… yes? Er no, sorry can’t help with that … I’m not that kind of Doctor.
I now live in the full expectation of having to use that phrase frequently for the rest of my life. As of 16:30 on Tuesday 3rd December, I am officially allowed to call myself Doctor. Woop!!!!! 4 years of work were not in vain!!!!! We cut it quite close to the wire to actually get my viva organised due to a few issues with some official forms, and I must admit I was starting to think that I was going to end up leaving without getting my degree, so to have it all done is such a relief.
The viva itself was nowhere near as scary as I expected. I don’t know if I just had nice examiners, but I actually enjoyed my viva! It was nice to be able to discuss my work with people who understood it and took an interest. You spend so much time during a lab-based PhD feeling like you’re making things up as you go along and riding on the crest of imminent disaster, that your view of your own work becomes skewed. It’s good to hear that you’re doing well from people that are objective experts. It gives you some well-needed perspective. It’s also nice to see people’s reactions when you tell them. When practically everyone you work with has a doctorate, you lose a sense of their value, so it’s nice to be reminded of that by people that love you (thanks for the flowers Mum & Dad).
The last few months have been a bit of an emotional rollercoaster at work, with what seems to be everyone I’m friends with either having their PhD viva or leaving, or both. This has provided many occasions for celebrating, which in my book always includes cake. I have a funny feeling I’m probably going to end up making the cakes for my own leaving do to make sure that there’s enough to really count as a party. That’s a little bit sad isn’t it? Anyway, it’s been a great time for me to try new recipes like chocolate & coconut eclairs, which taste like Bounty bars, and white chocolate & lemon cupcakes. These went down particularly well at my friend Lolly’s viva celebration, so I thought I’d share the recipe with you.
Lolly’s Vanilla, Lemon & White Chocolate Cupcakes
Vanilla cupcakes filled with homemade lemon curd and topped with fluffy white chocolate buttercream
For the Cupcakes
80g unsalted butter
280g caster sugar
240g plain flour
1 tablespoon baking powder
pinch of salt
240ml whole milk
2 large eggs
1 teaspoon vanilla extract
1/2 teaspoon lemon oil
For the Lemon Curd
1 large unwaxed lemon
75g caster sugar
2 large eggs
50g unsalted butter
For the Frosting
225g unsalted butter
175g good quality white chocolate
1/2 teaspoon vanilla extract
Large pinch of salt
375g icing sugar
To make the Lemon Curd
- Grate the rind of the lemon and place with the sugar in a heatproof bowl.
- Whisk together the eggs and the juice of the lemon, then pour over the sugar.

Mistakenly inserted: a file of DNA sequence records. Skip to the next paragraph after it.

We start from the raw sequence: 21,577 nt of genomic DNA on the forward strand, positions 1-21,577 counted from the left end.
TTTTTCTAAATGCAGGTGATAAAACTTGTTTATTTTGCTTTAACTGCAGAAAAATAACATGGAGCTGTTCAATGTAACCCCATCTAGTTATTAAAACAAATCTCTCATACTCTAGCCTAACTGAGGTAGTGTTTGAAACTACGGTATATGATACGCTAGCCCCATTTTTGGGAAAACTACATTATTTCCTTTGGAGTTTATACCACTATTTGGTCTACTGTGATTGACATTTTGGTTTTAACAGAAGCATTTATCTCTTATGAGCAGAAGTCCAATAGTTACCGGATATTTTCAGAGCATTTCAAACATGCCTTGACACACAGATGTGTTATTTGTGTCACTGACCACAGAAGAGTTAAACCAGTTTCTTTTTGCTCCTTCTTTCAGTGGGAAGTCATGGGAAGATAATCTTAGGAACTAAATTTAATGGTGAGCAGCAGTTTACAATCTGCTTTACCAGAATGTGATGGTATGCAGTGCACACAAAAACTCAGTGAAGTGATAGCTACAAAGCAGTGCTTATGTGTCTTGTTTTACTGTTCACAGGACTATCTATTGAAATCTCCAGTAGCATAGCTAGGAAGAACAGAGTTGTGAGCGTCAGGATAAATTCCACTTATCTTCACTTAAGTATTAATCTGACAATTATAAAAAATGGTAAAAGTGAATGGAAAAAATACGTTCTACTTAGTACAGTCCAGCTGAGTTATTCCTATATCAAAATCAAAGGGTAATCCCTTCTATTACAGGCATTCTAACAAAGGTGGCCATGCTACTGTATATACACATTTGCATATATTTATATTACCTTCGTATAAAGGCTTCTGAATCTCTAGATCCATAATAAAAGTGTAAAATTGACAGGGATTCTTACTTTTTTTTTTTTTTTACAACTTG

- Add the butter cut into small pieces and place the bowl over a pan of barely simmering water.
- Stir frequently until thickened (approx. 20 minutes), then allow to cool.
To make the Cupcakes
- Slowly beat together the flour, baking powder, salt, sugar and butter until the mixture resembles fine breadcrumbs.
- Whisk together the milk, eggs, vanilla extract and lemon oil in a jug.
- Using a mixer on low speed, add 3/4 of the milk mixture to the dry ingredients.
- Scrape down the sides of the bowl well and mix in the remaining milk mixture.
- Once incorporated, beat on a medium speed until smooth.
- 2/3 fill muffin cases (I find it usually makes 18), and bake at 170°C (fan oven) for 20 minutes.
- Remove and allow to go completely cold.
To make the Frosting
- Melt the chocolate in a heatproof bowl over a pan of barely simmering water and allow to cool a little.
- Using a mixer, whip the butter on a low speed until very pale.
- Add the chocolate to the butter and beat until incorporated.
- Add the salt and vanilla and mix on medium for a minute.
- Slowly add the icing sugar, switching up to a medium speed once incorporated and beating until fluffy.
To assemble the Cupcakes
- Cut a small core out of the top of each cupcake.
- Fill the hole with a teaspoon of lemon curd, then replace the piece of cake you removed (you may need to pinch off some of the cake to make it fit – these bits are perks for the chef).
- Top with a swirl of frosting.
Please do give these a go. The lemon curd cuts through the sweetness of the white chocolate really well and stops it from becoming too cloying. Any left over lemon curd can be kept in the fridge for a week and goes really well on toast. I would also suggest using Green & Black’s white chocolate as it’s not overly sweet, and I like the way the vanilla seeds from the chocolate show through in the finished frosting.